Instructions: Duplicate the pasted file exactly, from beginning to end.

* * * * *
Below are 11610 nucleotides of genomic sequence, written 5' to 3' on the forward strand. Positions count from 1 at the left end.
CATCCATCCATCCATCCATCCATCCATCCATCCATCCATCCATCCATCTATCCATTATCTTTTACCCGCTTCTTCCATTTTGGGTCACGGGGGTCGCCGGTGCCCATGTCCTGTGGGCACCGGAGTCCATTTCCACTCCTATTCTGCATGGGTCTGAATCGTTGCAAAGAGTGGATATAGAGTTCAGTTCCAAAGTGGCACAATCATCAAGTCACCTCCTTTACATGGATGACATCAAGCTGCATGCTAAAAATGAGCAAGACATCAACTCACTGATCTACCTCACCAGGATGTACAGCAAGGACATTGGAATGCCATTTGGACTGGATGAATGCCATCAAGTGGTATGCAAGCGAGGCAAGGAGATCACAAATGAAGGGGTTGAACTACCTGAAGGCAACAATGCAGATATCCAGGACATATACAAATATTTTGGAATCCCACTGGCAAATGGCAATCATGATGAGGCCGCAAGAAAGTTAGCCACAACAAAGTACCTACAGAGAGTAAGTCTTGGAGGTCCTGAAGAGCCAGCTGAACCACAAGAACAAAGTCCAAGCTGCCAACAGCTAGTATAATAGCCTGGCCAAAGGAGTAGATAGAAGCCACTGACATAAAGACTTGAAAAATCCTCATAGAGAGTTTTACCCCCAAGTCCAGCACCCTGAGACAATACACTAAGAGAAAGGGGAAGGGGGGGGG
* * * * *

Below are 11610 nucleotides of genomic sequence, written 5' to 3' on the forward strand. Positions count from 1 at the left end.
CATCCATCCATCCATCCATCCATCCATCCATCCATCCATCCATCCATCTATCCATTATCTTTTACCCGCTTCTTCCATTTTGGGTCACGGGGGTCGCCGGTGCCCATGTCCTGTGGGCACCGGAGTCCATTTCCACTCCTATTCTGCATGGGTCTGAATCGTTGCAAAGAGTGGATATAGAGTTCAGTTCCAAAGTGGCACAATCATCAAGTCACCTCCTTTACATGGATGACATCAAGCTGCATGCTAAAAATGAGCAAGACATCAACTCACTGATCTACCTCACCAGGATGTACAGCAAGGACATTGGAATGCCATTTGGACTGGATGAATGCCATCAAGTGGTATGCAAGCGAGGCAAGGAGATCACAAATGAAGGGGTTGAACTACCTGAAGGCAACAATGCAGATATCCAGGACATATACAAATATTTTGGAATCCCACTGGCAAATGGCAATCATGATGAGGCCGCAAGAAAGTTAGCCACAACAAAGTACCTACAGAGAGTAAGTCTTGGAGGTCCTGAAGAGCCAGCTGAACCACAAGAACAAAGTCCAAGCTGCCAACAGCTAGTATAATAGCCTGGCCAAAGGAGTAGATAGAAGCCACTGACATAAAGACTTGAAAAATCCTCATAGAGAGTTTTACCCCCAAGTCCAGCACCCTGAGACAATACACTAAGAGAAAGGGGAAGGGGGGGGG